If Bob Woodward wants to write about the Duke case, so be it. But, as a person who has written extensively on the Duke case, pro bono, and therefore cannot reasonably be defamed as a "profiteer," I highly recommend Until Proven Innocent: Political Correctness and the Shameful Injustices of the Duke Lacrosse Rape Case, by Stuart Taylor and Robert K.C. Johnson, available September 4, 2007, for the kind of "look back" that objectively sets forth facts and passionately discusses the significance of those facts in a potent and professional way. (It won't be as critical of stripper parties, underage drinking and some problematic self-help as I am, but I expect it to be the best book on the Duke case.)

Mr. Marcus: "There is a blogger out there who has deftly put together all things Duke in an almost obsessional fashion and it goes deeper than anything this book has to offer. However, K.C. Johnson's blog is an often-lopsided ode to the players and his sycophantic devotion to them. Alas, he too has written a book."

Mr. Marcus is right that Professor Johnson focused on the Duke case, went "deeper" than the book by Messrs. Yaegar and Pressler and wrote a book (the one I just mentioned, with Stuart Taylor). I have been more critical of some players than Professor Johnson, to the consternation of many, but the unsubstantiated charge that Professor Johnson is "sycophantic" toward the players strikes me as attempted character assassination and, notwithstanding Professor Johnson's support of Senator Obama for President and lack of appreciation of Justice Clarence Thomas, way out of bounds.

Reality: educators like Professor Johnson and Dr. William L. Anderson were especially outraged by the way Duke University and many members of its faculty abandoned, abused and assailed the scholar athletes on Duke's men's lacrosse team; lawyers like Stuart Taylor and me were especially infuriated by the egregious prosecutorial abuse that corrupted the criminal justice system in the Duke case; forensic nurses like Kathleen Eckelt were incensed by the way forensic evidence was misrepresented in the Duke case; feminists like Wendy McElroy (white) and La Shawn Barber (black) were not willing to substitute a presumption of guilt for a presumption of innocence in rape cases; and LieStoppers and Friends of Duke University as well as other individuals rallied to defend the players who were being maliciously maligned and even framed on bogus felony charges that suited the private agenda of Mr. Nifong and the public agenda of the political correctness extremists.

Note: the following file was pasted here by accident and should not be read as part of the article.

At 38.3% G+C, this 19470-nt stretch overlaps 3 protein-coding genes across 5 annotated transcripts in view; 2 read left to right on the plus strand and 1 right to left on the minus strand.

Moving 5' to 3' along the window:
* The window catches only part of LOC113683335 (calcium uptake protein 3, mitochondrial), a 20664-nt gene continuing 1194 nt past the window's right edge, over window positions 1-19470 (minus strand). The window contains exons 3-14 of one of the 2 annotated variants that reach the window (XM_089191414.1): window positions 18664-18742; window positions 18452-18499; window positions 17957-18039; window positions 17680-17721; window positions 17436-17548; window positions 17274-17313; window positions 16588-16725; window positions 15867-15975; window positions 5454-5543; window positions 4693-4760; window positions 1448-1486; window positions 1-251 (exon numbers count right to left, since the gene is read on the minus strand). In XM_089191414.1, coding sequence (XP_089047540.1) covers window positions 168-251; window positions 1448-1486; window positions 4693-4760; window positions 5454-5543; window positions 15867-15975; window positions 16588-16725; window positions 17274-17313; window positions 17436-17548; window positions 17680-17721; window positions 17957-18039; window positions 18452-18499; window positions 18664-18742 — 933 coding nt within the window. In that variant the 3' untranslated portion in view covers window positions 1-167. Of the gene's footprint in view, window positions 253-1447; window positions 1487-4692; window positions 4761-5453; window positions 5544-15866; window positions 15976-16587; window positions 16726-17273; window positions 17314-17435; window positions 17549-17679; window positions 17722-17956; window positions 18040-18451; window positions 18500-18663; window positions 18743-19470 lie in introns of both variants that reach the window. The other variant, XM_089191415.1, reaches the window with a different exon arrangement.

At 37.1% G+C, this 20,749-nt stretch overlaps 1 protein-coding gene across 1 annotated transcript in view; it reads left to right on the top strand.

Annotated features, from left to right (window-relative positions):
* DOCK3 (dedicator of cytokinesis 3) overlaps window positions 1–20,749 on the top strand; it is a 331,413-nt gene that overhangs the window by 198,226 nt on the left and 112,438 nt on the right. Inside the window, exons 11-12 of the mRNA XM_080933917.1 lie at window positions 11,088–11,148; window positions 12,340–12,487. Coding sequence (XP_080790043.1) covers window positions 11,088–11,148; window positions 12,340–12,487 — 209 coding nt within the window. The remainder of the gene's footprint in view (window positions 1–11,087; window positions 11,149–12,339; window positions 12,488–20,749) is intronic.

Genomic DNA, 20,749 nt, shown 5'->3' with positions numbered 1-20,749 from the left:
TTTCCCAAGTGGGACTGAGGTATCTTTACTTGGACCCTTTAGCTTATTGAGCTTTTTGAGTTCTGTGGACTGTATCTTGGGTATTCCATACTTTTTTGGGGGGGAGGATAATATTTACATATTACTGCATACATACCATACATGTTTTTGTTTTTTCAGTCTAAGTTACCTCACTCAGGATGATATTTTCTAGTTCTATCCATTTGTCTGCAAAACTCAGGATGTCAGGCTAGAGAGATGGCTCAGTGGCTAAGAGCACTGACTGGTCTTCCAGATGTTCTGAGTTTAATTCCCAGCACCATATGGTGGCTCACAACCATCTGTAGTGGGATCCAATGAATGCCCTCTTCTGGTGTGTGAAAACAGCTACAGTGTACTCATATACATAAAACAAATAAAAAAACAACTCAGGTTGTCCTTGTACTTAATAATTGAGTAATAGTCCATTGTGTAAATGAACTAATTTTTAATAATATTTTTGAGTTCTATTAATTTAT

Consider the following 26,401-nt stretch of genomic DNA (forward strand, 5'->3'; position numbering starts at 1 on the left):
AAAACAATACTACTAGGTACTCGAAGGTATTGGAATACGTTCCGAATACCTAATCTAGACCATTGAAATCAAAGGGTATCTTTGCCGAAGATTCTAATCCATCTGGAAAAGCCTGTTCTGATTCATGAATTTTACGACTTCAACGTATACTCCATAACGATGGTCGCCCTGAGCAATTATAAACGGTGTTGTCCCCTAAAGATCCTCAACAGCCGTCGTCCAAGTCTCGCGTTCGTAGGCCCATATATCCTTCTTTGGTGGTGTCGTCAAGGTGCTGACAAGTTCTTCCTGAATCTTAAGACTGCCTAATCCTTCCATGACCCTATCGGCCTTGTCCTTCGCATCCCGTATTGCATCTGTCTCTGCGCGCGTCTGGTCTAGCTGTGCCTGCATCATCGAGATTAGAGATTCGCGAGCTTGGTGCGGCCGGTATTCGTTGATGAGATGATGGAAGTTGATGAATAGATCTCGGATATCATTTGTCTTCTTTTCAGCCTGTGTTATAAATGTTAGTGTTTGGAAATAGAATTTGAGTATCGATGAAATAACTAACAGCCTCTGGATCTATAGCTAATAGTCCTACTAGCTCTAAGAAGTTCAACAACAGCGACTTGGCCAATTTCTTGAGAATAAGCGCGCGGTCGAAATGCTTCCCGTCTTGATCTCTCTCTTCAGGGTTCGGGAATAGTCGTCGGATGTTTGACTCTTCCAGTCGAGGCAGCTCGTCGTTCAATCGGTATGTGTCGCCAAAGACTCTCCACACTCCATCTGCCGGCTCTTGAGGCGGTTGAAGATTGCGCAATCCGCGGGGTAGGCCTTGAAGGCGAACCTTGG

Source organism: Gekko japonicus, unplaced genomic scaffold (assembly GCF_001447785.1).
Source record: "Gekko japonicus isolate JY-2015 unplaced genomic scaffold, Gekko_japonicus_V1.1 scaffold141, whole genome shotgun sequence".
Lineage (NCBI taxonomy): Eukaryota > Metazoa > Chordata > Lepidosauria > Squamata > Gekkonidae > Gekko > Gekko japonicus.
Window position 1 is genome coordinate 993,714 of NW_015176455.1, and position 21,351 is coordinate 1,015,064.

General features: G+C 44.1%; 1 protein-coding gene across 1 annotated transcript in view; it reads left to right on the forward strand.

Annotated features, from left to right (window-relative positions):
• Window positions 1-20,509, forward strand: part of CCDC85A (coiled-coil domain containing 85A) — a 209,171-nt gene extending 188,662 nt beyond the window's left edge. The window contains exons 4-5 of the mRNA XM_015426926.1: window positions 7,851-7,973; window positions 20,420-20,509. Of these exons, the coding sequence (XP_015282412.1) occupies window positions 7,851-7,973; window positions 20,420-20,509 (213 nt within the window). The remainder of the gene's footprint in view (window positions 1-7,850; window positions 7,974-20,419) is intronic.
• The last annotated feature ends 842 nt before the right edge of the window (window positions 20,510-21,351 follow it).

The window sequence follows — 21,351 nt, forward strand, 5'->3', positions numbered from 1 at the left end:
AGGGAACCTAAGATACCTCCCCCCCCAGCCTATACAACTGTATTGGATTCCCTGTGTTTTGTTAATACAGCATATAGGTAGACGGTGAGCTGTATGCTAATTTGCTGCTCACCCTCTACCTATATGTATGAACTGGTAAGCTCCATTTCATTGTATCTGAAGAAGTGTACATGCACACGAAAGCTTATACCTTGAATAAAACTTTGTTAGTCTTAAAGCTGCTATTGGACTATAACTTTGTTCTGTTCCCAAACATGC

Good News: We prevailed!

The miscarriage of justice that was the Duke case finally was dismissed and North Carolina Attorney General Roy Cooper declared the indicted players innocent, but corruption still needs to be rooted out, reforms need to be enacted and replacements need to be made for those who knowingly enabled prosecutorial abuse.

Let that be done, the whole truth be told, all criminals be prosecuted, all entities and individuals civilly liable be sued, all people at Duke who should be replaced be replaced, justice be dispensed fairly and due process and the rule of law prevail.

Michael J. Gaynor

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Biography - Michael J. Gaynor

Michael J. Gaynor has been practicing law in New York since 1973. A former partner at Fulton, Duncombe & Rowe and Gaynor & Bass, he is a solo practitioner admitted to practice in New York state and federal courts and an Association of the Bar of the City of New York member.

Gaynor graduated magna cum laude, with Honors in Social Science, from Hofstra University's New College, and received his J.D. degree from St. John's Law School, where he won the American Jurisprudence Award in Evidence and served as an editor of the Law Review and the St. Thomas More Institute for Legal Research. He wrote on the Pentagon Papers case for the Review and obscenity law for The Catholic Lawyer and edited the Law Review's commentary on significant developments in New York law.

The day after graduating, Gaynor joined the Fulton firm, where he focused on litigation and corporate law. In 1997 Gaynor and Emily Bass formed Gaynor & Bass and then conducted a general legal practice, emphasizing litigation, and represented corporations, individuals and a New York City labor union. Notably, Gaynor & Bass prevailed in the Second Circuit in a seminal copyright infringement case, Tasini v. New York Times, against newspaper and magazine publishers and Lexis-Nexis. The U.S. Supreme Court affirmed, 7 to 2, holding that the copyrights of freelance writers had been infringed when their work was put online without permission or compensation.

Gaynor currently contributes regularly to www.MichNews.com, www.RenewAmerica.com, www.WebCommentary.com, www.PostChronicle.com and www.therealitycheck.org and has contributed to many other websites. He has written extensively on political and religious issues, notably the Terry Schiavo case, the Duke "no rape" case, ACORN and canon law, and appeared as a guest on television and radio. He was acknowledged in Until Proven Innocent, by Stuart Taylor and KC Johnson, and Culture of Corruption, by Michelle Malkin. He appeared on "Your World With Cavuto" to promote an eBay boycott that he initiated and "The World Over With Raymond Arroyo" (EWTN) to discuss the legal implications of the Schiavo case. On October 22, 2008, Gaynor was the first to report that The New York Times had killed an Obama/ACORN expose on which a Times reporter had been working with ACORN whistleblower Anita MonCrief.

Gaynor's email address is gaynormike@aol.com.